This week there has been a lot of talk about Angela Merkel’s problems expressing emotion after she was filmed clumsily stroking a Palestinian girl because she couldn’t think of anything to say. For me, the scandal was compounded by the fact that there are other people she has been showing affection to for too long. For example, Finance Minister Wolfgang Schäuble, who has been getting too many free strokes from his boss in the last few months. It’s time she turned a bit more of the tough love she has for asylum seekers and the Greek people onto her old CDU rival.
Now the wily dog is even suggesting he might resign if Merkel doesn’t let him ruin Greece. She has handed him all the initiative and the momentum, allowing him to bring Greece’s exit from the Eurozone onto the table – which, he admitted to Der Spiegel, was against her wishes, and which is likely to further discourage any company from ever investing in Greece ever again.
Many people have pointed out that Greece is a bit like East Germany in 1990. This great piece paints a picture: “East Germans had just held their first free elections in history, only months after the Berlin Wall fell, and some of the delegates from East Berlin dreamed of a new political system, a ‘third way’ between the West’s market economy and the East’s socialist system – while also having no idea how to pay the bills anymore.”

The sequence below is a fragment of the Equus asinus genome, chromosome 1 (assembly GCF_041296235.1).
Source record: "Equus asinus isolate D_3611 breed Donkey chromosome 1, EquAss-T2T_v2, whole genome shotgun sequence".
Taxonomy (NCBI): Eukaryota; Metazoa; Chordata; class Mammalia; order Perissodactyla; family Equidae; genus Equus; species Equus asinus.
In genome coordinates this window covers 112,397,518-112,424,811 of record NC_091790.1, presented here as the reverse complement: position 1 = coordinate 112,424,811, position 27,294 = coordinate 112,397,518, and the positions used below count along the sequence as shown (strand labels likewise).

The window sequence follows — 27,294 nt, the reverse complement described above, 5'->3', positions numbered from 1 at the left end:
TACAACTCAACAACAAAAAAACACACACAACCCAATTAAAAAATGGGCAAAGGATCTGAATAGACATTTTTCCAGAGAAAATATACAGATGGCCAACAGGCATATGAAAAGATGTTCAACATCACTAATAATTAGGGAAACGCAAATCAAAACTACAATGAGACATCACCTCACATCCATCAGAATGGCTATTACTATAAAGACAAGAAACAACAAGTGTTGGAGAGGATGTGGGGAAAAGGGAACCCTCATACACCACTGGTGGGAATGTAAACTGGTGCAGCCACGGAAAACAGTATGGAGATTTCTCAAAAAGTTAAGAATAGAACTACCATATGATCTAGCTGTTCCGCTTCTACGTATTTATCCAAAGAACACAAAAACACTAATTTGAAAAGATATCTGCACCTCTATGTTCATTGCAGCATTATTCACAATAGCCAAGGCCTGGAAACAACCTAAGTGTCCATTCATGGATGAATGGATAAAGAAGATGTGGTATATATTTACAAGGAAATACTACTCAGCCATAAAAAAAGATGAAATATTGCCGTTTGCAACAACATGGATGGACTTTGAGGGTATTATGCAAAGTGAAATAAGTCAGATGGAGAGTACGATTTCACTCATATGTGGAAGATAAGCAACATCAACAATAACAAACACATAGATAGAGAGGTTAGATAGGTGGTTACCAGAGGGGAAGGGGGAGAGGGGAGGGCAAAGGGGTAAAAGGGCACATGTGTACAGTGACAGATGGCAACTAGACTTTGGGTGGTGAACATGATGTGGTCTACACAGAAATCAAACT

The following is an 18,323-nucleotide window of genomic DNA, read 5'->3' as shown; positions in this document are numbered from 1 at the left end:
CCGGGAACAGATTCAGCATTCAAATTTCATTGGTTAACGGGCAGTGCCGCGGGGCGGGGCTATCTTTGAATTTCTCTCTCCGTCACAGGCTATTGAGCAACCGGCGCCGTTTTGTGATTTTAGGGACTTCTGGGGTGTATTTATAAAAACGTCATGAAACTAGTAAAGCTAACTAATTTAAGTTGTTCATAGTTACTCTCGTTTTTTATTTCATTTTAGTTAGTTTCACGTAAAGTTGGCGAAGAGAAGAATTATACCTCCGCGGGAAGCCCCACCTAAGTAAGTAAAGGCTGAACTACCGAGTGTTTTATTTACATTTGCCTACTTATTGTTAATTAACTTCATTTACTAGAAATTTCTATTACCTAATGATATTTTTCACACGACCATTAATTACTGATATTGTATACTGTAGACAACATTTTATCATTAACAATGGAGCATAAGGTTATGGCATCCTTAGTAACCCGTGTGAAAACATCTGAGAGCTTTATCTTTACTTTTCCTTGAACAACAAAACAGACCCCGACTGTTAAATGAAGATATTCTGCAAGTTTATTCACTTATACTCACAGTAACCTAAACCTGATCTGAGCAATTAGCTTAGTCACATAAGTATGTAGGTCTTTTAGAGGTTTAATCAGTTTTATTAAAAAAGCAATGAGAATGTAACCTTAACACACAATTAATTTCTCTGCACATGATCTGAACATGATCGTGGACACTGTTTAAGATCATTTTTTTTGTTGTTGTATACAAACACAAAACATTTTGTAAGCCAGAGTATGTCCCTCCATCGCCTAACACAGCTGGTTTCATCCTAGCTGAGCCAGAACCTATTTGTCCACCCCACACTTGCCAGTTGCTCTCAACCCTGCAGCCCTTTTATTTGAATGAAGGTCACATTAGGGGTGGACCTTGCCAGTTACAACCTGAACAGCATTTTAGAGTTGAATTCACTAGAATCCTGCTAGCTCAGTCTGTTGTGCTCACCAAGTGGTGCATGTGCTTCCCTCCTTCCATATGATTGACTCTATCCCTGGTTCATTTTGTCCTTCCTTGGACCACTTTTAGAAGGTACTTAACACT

But then Schäuble – who was Helmut Kohl’s interior minister in 1990 and negotiated the treaty unifying Germany – said no, East Germany has to “balance its books”. So Germany sold off East Germany’s assets to pay for keeping the country afloat. It sounded like a really good idea – I mean, it’s sensible to spend no more than you’re earning, right? The only problem was that it meant that thousands of people lost their jobs, ended up on benefits, and the country had to be bailed out with 100 billion DM anyway. Meanwhile, the German government had to introduce the Solidarity Tax to keep the former East from dying, which every German taxpayer still pays today. The state’s books may be balanced, but only because the taxpayer has to make up the shortfall. Schäuble’s mantra is making people poorer.
Now the same mantra is being applied to Greece – with the difference that Greece is not part of Germany and German taxpayers would, I’m guessing, probably not be in favour of a solidarity tax to help the Greek state out. The Bild newspaper ran a headline last week, when the initial deal was struck after that all-nighter in Brussels, saying Merkel was “saving Greece with our money”. In fact, Germany is only guaranteeing the emergency loans that the ECB and the IMF are paying Greece (Greece can only use these loans to pay off other loans, not to help the Greek economy, so they will only put Greece deeper in debt).
The madness is that the German taxpayer will only have to pay to help Greece directly if Greece goes bankrupt – which would definitely happen if no debt restructuring happens and if Greece is pushed out of the euro – the very thing that Schäuble is trying to make happen. And yet Bild, and the majority of Germans, support Schäuble’s plan. It makes no sense. I feel like crying now. Do I get a stroke?